All waking routines: Helping families achieve full-time hearing device use

by Megan Samson, MSDE, CED, LSLS Cert. AVEd

Picture this: A family leaves a pediatric audiology appointment equipped with their child’s new (unfamiliar, expensive) hearing device/s, a bag filled with related equipment and the audiologist’s recommendation to keep the device/s on during all waking hours.

For many families, the task of achieving full-time hearing device use feels initially overwhelming. While some have quick success, others struggle. When these families return for their next audiology appointment, they may flash a look of disappointment upon receiving the data-logging results that confirm what they already know: Their child is not wearing her device/s during all waking hours.

If you work with a family who is having difficulty working toward full-time hearing device use, consider helping them shift their focus away from the hours and instead toward their routines.

Gather information. Ask parents and caregivers to talk about situations and feelings that might be barriers to their child’s hearing device use. Ask reflective questions that prompt them to recognize strategies they have found successful.

Discuss the impact of maintaining consistent expectations. For example, insisting a child wear hearing aids at lunch and dinner when she doesn’t have to wear them at breakfast might send a confusing message.

Suggest committing to one or two daily routines at a time. This should feel more attainable than suddenly mastering full-time device use. Ideally, success within one activity provides motivation to commit to another, and another, until the child is wearing her devices during all waking hours.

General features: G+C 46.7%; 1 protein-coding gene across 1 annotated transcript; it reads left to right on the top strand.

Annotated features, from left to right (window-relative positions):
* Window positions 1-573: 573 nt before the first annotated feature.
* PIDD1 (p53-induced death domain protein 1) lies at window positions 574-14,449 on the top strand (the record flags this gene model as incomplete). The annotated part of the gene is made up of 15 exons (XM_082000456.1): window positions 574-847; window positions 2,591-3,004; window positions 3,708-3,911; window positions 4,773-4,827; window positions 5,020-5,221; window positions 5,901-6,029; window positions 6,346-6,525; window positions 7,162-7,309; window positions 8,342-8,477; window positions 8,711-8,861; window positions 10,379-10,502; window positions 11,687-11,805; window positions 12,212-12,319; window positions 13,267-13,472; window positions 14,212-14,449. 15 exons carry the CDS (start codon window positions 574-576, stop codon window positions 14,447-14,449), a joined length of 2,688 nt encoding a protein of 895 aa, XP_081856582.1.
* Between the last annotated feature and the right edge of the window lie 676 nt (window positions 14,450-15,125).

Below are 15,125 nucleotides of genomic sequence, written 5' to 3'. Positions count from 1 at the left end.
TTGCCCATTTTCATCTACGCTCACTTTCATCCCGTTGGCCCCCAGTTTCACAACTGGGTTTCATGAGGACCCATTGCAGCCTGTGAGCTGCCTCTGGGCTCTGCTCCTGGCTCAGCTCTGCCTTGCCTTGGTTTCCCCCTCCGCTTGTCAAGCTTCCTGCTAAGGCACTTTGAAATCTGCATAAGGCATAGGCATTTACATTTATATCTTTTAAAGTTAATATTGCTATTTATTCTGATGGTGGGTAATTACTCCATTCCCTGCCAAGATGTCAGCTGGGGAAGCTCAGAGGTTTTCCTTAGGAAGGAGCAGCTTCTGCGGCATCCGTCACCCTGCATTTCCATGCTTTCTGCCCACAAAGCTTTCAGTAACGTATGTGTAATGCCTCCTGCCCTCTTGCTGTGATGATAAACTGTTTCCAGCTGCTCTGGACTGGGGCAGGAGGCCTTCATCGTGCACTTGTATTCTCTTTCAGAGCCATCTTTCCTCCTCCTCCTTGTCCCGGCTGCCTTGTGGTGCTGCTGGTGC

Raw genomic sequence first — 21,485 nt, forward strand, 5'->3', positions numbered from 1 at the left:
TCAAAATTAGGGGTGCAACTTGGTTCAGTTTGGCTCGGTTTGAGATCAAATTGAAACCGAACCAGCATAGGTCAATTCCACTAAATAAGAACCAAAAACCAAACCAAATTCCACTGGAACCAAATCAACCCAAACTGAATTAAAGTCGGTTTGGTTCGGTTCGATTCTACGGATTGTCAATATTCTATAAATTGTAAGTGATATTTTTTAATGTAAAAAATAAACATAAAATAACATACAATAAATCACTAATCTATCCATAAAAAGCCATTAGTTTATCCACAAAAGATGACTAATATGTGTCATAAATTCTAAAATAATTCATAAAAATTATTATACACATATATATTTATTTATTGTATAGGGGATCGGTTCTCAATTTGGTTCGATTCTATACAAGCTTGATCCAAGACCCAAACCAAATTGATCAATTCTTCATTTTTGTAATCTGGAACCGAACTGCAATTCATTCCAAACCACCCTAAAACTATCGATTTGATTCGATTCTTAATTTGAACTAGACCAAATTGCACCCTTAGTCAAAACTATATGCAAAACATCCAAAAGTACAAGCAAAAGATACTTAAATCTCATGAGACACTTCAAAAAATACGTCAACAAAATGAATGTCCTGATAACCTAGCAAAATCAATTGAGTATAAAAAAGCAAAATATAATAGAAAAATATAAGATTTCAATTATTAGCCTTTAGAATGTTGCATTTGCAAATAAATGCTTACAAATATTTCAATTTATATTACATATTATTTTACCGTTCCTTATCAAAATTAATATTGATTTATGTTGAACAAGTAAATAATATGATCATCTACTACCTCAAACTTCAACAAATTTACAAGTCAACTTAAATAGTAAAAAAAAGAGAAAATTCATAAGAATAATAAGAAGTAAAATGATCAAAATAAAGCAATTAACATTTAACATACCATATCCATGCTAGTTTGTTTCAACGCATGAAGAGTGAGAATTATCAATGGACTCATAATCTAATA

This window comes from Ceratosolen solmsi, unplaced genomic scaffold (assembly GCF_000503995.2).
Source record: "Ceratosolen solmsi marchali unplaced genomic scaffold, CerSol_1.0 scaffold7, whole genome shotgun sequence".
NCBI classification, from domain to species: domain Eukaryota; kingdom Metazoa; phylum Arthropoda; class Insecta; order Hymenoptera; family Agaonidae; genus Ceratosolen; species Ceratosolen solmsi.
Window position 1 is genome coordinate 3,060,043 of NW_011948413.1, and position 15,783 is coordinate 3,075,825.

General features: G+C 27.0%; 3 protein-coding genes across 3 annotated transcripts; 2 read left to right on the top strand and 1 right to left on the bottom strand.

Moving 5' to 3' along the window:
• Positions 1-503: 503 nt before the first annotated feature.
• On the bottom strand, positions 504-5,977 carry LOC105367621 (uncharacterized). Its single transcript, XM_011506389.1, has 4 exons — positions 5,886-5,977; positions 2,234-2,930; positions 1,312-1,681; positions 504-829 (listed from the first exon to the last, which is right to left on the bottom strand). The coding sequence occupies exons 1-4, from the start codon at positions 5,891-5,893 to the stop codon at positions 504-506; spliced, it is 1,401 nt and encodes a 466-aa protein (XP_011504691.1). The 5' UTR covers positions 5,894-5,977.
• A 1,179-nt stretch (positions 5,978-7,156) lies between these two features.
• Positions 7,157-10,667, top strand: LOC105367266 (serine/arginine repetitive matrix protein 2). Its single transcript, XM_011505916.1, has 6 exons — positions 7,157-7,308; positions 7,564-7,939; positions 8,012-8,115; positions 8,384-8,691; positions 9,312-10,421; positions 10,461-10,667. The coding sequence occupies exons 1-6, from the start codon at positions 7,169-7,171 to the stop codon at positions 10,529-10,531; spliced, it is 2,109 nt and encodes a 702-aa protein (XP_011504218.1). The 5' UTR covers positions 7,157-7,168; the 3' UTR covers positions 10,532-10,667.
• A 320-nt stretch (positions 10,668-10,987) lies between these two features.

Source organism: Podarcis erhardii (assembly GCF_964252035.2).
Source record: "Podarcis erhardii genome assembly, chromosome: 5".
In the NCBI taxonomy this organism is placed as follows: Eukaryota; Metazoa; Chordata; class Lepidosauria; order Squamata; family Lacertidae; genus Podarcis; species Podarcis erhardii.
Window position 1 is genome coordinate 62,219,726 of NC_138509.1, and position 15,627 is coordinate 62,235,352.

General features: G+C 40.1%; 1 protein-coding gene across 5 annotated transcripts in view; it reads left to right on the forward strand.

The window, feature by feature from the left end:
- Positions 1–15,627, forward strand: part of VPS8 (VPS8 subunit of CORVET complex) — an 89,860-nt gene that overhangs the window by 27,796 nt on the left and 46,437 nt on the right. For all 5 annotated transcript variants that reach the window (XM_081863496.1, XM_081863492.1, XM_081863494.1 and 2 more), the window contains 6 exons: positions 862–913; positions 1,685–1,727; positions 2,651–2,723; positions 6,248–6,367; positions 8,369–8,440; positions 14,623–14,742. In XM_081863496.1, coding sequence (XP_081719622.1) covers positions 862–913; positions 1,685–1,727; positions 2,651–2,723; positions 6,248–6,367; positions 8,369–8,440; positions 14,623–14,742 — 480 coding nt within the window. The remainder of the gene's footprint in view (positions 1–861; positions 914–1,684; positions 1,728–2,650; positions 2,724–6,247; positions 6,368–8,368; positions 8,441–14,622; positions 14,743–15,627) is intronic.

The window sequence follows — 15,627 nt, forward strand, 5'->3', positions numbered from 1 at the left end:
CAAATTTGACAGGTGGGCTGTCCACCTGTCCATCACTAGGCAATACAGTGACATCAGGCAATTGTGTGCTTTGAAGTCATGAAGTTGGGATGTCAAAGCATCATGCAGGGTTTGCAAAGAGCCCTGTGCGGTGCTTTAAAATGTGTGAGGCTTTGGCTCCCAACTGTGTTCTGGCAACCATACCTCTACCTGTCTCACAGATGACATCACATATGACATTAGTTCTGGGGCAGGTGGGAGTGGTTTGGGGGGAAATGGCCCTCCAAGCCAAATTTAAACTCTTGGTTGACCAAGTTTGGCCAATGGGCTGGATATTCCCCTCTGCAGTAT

Allow the family to take ownership as they choose which routine/s they want to tackle first. If they can’t decide where to begin, you might tell them it’s helpful to start with a time of day when their child is generally in a good mood. Some families prefer to begin with the morning routine in an effort to set the tone for the rest of the day. Others prefer to start with a time of day that has especially rich language, such as book time, or when their child’s hands are busy, such as meal time. Still others find that experiencing success within a short routine, such as diaper changes, motivates them to move forward and continue checking off activities from the list.

Once families develop a plan, be sure to check with them periodically to see how the plan is going — and where they want to go next.

It all adds up.

We’re all familiar with tips for increasing our daily activity level: Choose the parking spot that’s farthest away from the door. Take the stairs instead of the elevator. Go on a walk at lunch. Get up and move during commercial breaks. We do these things because we know the steps add up. It’s the same with hearing device use: the minutes add up, too.

Help families reflect on their existing routines and commit to keeping hearing devices on during these times, no matter how short or insignificant they may seem. Ask reflective questions, such as:

  • “What would it look like if she kept her hearing aids on for that half hour between bath time and bed time?”